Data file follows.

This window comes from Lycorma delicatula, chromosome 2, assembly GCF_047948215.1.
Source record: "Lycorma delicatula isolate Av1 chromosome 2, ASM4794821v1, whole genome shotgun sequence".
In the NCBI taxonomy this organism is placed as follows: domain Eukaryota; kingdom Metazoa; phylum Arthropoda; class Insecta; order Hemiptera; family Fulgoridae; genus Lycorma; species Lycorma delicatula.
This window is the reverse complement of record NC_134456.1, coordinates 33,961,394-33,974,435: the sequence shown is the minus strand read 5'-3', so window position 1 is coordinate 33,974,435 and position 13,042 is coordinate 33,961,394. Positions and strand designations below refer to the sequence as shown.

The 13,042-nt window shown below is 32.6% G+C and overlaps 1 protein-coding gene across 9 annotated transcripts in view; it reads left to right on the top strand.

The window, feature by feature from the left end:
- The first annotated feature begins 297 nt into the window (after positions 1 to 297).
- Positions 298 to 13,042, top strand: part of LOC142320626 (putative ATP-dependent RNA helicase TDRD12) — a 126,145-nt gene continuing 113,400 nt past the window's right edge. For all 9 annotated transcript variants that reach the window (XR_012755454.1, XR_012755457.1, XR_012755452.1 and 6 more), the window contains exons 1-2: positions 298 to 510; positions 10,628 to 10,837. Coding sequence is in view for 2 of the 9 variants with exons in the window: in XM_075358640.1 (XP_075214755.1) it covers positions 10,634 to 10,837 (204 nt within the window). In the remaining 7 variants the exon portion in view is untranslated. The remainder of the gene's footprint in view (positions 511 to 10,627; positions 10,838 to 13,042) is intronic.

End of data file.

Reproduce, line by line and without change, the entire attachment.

This window comes from Lycorma delicatula, chromosome 2, assembly GCF_047948215.1.
Source record: "Lycorma delicatula isolate Av1 chromosome 2, ASM4794821v1, whole genome shotgun sequence".
In the NCBI taxonomy this organism is placed as follows: domain Eukaryota; kingdom Metazoa; phylum Arthropoda; class Insecta; order Hemiptera; family Fulgoridae; genus Lycorma; species Lycorma delicatula.
This window is the reverse complement of record NC_134456.1, coordinates 33,961,394-33,974,435: the sequence shown is the minus strand read 5'-3', so window position 1 is coordinate 33,974,435 and position 13,042 is coordinate 33,961,394. Positions and strand designations below refer to the sequence as shown.

The 13,042-nt window shown below is 32.6% G+C and overlaps 1 protein-coding gene across 9 annotated transcripts in view; it reads left to right on the top strand.

The window, feature by feature from the left end:
- The first annotated feature begins 297 nt into the window (after positions 1 to 297).
- Positions 298 to 13,042, top strand: part of LOC142320626 (putative ATP-dependent RNA helicase TDRD12) — a 126,145-nt gene continuing 113,400 nt past the window's right edge. For all 9 annotated transcript variants that reach the window (XR_012755454.1, XR_012755457.1, XR_012755452.1 and 6 more), the window contains exons 1-2: positions 298 to 510; positions 10,628 to 10,837. Coding sequence is in view for 2 of the 9 variants with exons in the window: in XM_075358640.1 (XP_075214755.1) it covers positions 10,634 to 10,837 (204 nt within the window). In the remaining 7 variants the exon portion in view is untranslated. The remainder of the gene's footprint in view (positions 511 to 10,627; positions 10,838 to 13,042) is intronic.